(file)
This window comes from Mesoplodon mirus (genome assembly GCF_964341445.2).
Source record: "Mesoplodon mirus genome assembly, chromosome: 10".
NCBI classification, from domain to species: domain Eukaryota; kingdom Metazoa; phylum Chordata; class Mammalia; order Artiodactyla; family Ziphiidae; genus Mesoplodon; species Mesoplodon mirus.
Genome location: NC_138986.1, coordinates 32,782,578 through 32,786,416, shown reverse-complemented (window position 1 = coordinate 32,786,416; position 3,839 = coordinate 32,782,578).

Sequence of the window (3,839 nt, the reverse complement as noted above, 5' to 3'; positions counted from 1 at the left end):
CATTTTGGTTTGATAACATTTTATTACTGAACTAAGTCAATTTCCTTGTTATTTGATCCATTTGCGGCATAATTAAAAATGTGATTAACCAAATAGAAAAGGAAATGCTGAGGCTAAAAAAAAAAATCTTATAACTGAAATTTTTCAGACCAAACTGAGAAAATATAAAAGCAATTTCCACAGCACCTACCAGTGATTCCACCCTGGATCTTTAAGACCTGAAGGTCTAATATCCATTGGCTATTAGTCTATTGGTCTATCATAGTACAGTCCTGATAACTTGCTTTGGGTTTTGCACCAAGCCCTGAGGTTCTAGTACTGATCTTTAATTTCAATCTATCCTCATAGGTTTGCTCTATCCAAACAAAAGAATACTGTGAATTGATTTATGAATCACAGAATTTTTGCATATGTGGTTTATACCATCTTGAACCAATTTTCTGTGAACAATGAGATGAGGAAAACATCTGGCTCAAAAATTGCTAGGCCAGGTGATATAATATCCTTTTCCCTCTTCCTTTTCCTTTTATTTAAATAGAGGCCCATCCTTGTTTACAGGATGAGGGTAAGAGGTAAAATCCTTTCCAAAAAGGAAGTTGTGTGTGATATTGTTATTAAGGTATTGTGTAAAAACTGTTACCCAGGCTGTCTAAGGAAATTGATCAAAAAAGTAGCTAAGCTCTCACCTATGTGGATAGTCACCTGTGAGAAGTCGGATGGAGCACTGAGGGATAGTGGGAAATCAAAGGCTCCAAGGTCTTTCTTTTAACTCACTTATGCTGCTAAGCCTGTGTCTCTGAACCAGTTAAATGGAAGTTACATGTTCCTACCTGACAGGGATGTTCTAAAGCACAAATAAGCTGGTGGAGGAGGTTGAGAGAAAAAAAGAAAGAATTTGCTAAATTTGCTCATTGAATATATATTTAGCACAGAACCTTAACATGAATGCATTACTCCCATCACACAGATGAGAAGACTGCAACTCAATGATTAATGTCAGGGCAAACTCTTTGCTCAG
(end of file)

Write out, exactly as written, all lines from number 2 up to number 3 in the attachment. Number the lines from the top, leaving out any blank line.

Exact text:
Source record: "Mesoplodon mirus genome assembly, chromosome: 10".
NCBI classification, from domain to species: domain Eukaryota; kingdom Metazoa; phylum Chordata; class Mammalia; order Artiodactyla; family Ziphiidae; genus Mesoplodon; species Mesoplodon mirus.